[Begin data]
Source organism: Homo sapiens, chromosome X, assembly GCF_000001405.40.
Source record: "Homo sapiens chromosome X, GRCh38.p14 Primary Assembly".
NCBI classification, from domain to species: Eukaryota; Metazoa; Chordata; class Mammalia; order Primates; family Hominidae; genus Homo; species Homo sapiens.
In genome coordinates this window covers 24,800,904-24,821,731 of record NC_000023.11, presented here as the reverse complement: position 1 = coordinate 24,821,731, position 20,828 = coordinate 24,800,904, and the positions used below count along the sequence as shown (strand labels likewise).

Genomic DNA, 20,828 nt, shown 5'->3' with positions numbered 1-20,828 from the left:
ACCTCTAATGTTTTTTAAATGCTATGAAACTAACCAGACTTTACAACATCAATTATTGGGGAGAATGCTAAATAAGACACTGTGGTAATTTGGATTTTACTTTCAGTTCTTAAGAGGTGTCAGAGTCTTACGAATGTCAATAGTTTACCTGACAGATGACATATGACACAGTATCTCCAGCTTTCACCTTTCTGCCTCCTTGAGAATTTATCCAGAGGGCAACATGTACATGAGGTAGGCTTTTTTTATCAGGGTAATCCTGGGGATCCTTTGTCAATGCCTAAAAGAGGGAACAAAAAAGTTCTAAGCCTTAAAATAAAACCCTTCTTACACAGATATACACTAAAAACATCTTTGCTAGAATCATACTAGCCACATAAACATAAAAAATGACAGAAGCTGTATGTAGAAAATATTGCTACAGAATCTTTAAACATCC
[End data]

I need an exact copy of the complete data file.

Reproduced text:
Source organism: Homo sapiens, chromosome X, assembly GCF_000001405.40.
Source record: "Homo sapiens chromosome X, GRCh38.p14 Primary Assembly".
NCBI classification, from domain to species: Eukaryota; Metazoa; Chordata; class Mammalia; order Primates; family Hominidae; genus Homo; species Homo sapiens.
In genome coordinates this window covers 24,800,904-24,821,731 of record NC_000023.11, presented here as the reverse complement: position 1 = coordinate 24,821,731, position 20,828 = coordinate 24,800,904, and the positions used below count along the sequence as shown (strand labels likewise).

Genomic DNA, 20,828 nt, shown 5'->3' with positions numbered 1-20,828 from the left:
ACCTCTAATGTTTTTTAAATGCTATGAAACTAACCAGACTTTACAACATCAATTATTGGGGAGAATGCTAAATAAGACACTGTGGTAATTTGGATTTTACTTTCAGTTCTTAAGAGGTGTCAGAGTCTTACGAATGTCAATAGTTTACCTGACAGATGACATATGACACAGTATCTCCAGCTTTCACCTTTCTGCCTCCTTGAGAATTTATCCAGAGGGCAACATGTACATGAGGTAGGCTTTTTTTATCAGGGTAATCCTGGGGATCCTTTGTCAATGCCTAAAAGAGGGAACAAAAAAGTTCTAAGCCTTAAAATAAAACCCTTCTTACACAGATATACACTAAAAACATCTTTGCTAGAATCATACTAGCCACATAAACATAAAAAATGACAGAAGCTGTATGTAGAAAATATTGCTACAGAATCTTTAAACATCC